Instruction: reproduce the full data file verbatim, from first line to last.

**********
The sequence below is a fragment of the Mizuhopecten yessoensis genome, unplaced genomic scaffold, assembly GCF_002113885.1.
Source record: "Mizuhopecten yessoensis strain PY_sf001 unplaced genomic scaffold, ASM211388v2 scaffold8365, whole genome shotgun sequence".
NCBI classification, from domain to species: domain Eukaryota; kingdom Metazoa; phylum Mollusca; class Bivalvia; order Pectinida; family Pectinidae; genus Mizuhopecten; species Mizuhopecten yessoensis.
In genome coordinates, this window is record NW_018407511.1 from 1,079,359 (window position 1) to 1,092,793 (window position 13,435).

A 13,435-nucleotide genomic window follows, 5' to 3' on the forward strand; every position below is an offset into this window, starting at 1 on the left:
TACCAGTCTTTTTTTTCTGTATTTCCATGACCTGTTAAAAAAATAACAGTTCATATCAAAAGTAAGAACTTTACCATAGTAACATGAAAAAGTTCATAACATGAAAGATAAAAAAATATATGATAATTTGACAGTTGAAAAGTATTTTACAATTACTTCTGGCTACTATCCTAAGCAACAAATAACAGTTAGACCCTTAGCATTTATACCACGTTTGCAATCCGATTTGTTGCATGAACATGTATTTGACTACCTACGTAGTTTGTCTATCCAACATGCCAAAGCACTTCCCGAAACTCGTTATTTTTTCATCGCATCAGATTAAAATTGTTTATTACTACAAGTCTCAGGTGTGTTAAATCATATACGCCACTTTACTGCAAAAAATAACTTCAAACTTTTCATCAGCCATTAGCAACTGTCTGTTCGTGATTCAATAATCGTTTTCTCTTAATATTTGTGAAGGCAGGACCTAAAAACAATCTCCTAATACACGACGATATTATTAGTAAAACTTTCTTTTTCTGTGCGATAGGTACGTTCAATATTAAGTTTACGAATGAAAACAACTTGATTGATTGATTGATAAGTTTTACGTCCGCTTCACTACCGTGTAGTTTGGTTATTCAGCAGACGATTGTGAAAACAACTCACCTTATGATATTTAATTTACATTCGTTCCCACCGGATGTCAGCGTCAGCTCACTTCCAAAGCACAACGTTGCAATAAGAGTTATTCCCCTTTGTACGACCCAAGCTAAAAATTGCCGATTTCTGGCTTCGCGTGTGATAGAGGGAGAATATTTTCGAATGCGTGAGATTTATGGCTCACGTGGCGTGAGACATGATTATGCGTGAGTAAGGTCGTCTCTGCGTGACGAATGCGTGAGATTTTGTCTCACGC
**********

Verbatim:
The sequence below is a fragment of the Mizuhopecten yessoensis genome, unplaced genomic scaffold, assembly GCF_002113885.1.
Source record: "Mizuhopecten yessoensis strain PY_sf001 unplaced genomic scaffold, ASM211388v2 scaffold8365, whole genome shotgun sequence".
NCBI classification, from domain to species: domain Eukaryota; kingdom Metazoa; phylum Mollusca; class Bivalvia; order Pectinida; family Pectinidae; genus Mizuhopecten; species Mizuhopecten yessoensis.
In genome coordinates, this window is record NW_018407511.1 from 1,079,359 (window position 1) to 1,092,793 (window position 13,435).

A 13,435-nucleotide genomic window follows, 5' to 3' on the forward strand; every position below is an offset into this window, starting at 1 on the left:
TACCAGTCTTTTTTTTCTGTATTTCCATGACCTGTTAAAAAAATAACAGTTCATATCAAAAGTAAGAACTTTACCATAGTAACATGAAAAAGTTCATAACATGAAAGATAAAAAAATATATGATAATTTGACAGTTGAAAAGTATTTTACAATTACTTCTGGCTACTATCCTAAGCAACAAATAACAGTTAGACCCTTAGCATTTATACCACGTTTGCAATCCGATTTGTTGCATGAACATGTATTTGACTACCTACGTAGTTTGTCTATCCAACATGCCAAAGCACTTCCCGAAACTCGTTATTTTTTCATCGCATCAGATTAAAATTGTTTATTACTACAAGTCTCAGGTGTGTTAAATCATATACGCCACTTTACTGCAAAAAATAACTTCAAACTTTTCATCAGCCATTAGCAACTGTCTGTTCGTGATTCAATAATCGTTTTCTCTTAATATTTGTGAAGGCAGGACCTAAAAACAATCTCCTAATACACGACGATATTATTAGTAAAACTTTCTTTTTCTGTGCGATAGGTACGTTCAATATTAAGTTTACGAATGAAAACAACTTGATTGATTGATTGATAAGTTTTACGTCCGCTTCACTACCGTGTAGTTTGGTTATTCAGCAGACGATTGTGAAAACAACTCACCTTATGATATTTAATTTACATTCGTTCCCACCGGATGTCAGCGTCAGCTCACTTCCAAAGCACAACGTTGCAATAAGAGTTATTCCCCTTTGTACGACCCAAGCTAAAAATTGCCGATTTCTGGCTTCGCGTGTGATAGAGGGAGAATATTTTCGAATGCGTGAGATTTATGGCTCACGTGGCGTGAGACATGATTATGCGTGAGTAAGGTCGTCTCTGCGTGACGAATGCGTGAGATTTTGTCTCACGC